Camille Becerra is no stranger to departures and homecomings. “We actually lived here before,” the chef and food stylist says, waving around her sun-filled TriBeCa loft. “That day the towers went down, we physically left,” she says of Sept. 11, which prompted her to flee with her then six-month-old daughter to the Brooklyn neighborhood of Greenpoint, where they lived for seven years. During that period in her new neighborhood, Becerra opened Paloma, a restaurant housed in a converted parking garage, which she named after her daughter. In 2008 the restaurant burned down, and Becerra returned to her beloved loft in Manhattan. URL: http://nyti.ms/1gWM81F
During the past five years, she’s kept herself immersed in the food world, occasionally cooking for a pop-up restaurant series she co-founded called “The Hunger,” as well as parlaying her skills into the realm of food styling. “I think it has changed a lot,” she says of that field. “It looks much more like real food now.” European and Australian food publications like Gourmet Food and Traveler served as early sources of styling inspiration for Becerra, but Instagram has also proved to be a useful and advantageous instructor. “I was on it really early on and started following some really great food photographers and learning from them,” says Becerra, who has since amassed more than 54,000 followers of her own simple, artful compositions. She has also become a fixture on the foodie website Food52 for her column, “Beyond the Basics,” in which she demystifies more intimidating recipes and cooking techniques.
This month marks another homecoming as Becerra steps back onto the line as the executive chef at Navy, an intimate SoHo restaurant co-owned by Matt Abramcyk and Akiva Elstein (Smith & Mills), which officially opens its doors this Monday. Becerra has cooked up a seafood- and vegetable-heavy menu that will complement Elstein’s maritime-themed interior design. And in a city where many chefs bemoan the lack of farm-fresh offerings this time of year, Becerra is embracing the challenge, working closely with a Pennsylvania co-op to source all of her produce from within a 100-mile radius. “My experience has always been about building a great rapport with farmers,” she says. “I love the fact that you’re getting what they give you, and you make something from it. You tap into this sense of creativity.”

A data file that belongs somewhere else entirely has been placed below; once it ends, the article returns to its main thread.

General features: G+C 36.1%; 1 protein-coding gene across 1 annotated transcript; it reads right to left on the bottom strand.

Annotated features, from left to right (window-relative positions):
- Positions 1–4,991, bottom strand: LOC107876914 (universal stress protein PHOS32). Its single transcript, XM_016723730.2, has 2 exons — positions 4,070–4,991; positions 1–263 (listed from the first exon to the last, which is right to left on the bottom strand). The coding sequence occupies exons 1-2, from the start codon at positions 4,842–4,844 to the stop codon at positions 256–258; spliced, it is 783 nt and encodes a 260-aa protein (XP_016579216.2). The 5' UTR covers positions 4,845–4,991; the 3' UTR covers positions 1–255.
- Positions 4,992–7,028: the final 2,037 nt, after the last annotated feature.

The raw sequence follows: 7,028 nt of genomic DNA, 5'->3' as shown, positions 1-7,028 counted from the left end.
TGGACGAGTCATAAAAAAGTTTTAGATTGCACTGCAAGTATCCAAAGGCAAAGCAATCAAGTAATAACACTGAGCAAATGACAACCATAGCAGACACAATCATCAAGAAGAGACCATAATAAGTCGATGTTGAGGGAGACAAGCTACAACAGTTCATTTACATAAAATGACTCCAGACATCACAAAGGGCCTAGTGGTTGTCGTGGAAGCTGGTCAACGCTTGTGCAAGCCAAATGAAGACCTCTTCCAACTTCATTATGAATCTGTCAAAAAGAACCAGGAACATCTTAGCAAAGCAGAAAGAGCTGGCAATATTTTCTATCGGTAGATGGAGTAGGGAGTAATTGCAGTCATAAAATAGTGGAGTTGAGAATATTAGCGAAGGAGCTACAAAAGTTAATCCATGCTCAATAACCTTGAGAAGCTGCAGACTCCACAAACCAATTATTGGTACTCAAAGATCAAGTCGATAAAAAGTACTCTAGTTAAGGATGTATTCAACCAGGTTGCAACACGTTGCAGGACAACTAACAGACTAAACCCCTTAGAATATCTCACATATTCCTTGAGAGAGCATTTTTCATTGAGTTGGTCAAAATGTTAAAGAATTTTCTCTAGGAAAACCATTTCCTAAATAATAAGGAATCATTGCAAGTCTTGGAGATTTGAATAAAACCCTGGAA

From her own cozy kitchen, Becerra shares a list of some of her favorite items for cooking at home.
Essential Ingredients “There just isn’t anything like fresh soy milk or fresh tofu,” Becerra says. Her Soyajoy Premium Total Tofu Kit produces single tofu blocks, slightly larger than what you’d typically find in the market. “It can be a bit of a process, but it’s all really easy,” she explained. “I love it, too, because it’s very sensory.” Other favorite ingredients include smoky ground Turkish Aleppo chili, which she dusts over poached eggs and adds to aiolis; coffee beans by the Brooklyn-based roasters Kitten Coffee (“We’re going to carry this at the restaurant”); and organic Daisy flour, for its remarkably rich texture.
Lo-Tech Favorites The humble mortar and pestle gets serious play in Becerra’s kitchen (“I use this for sauces, guacamole and grinding spices — everything”), while a griddle pan resides on the stovetop for the daily morning ritual of making toast. Paint-dipped wooden spoons are a new favorite for their chic look and functionality. Not one for frills, Becerra adores the durable, aged-looking fabric of her Hedley & Bennet apron. And for final postmeal cleanups, Palo Santo wood incense, which a friend introduced to her six months ago. “If I’ve been cooking a lot,” she says, “it really clears the air.”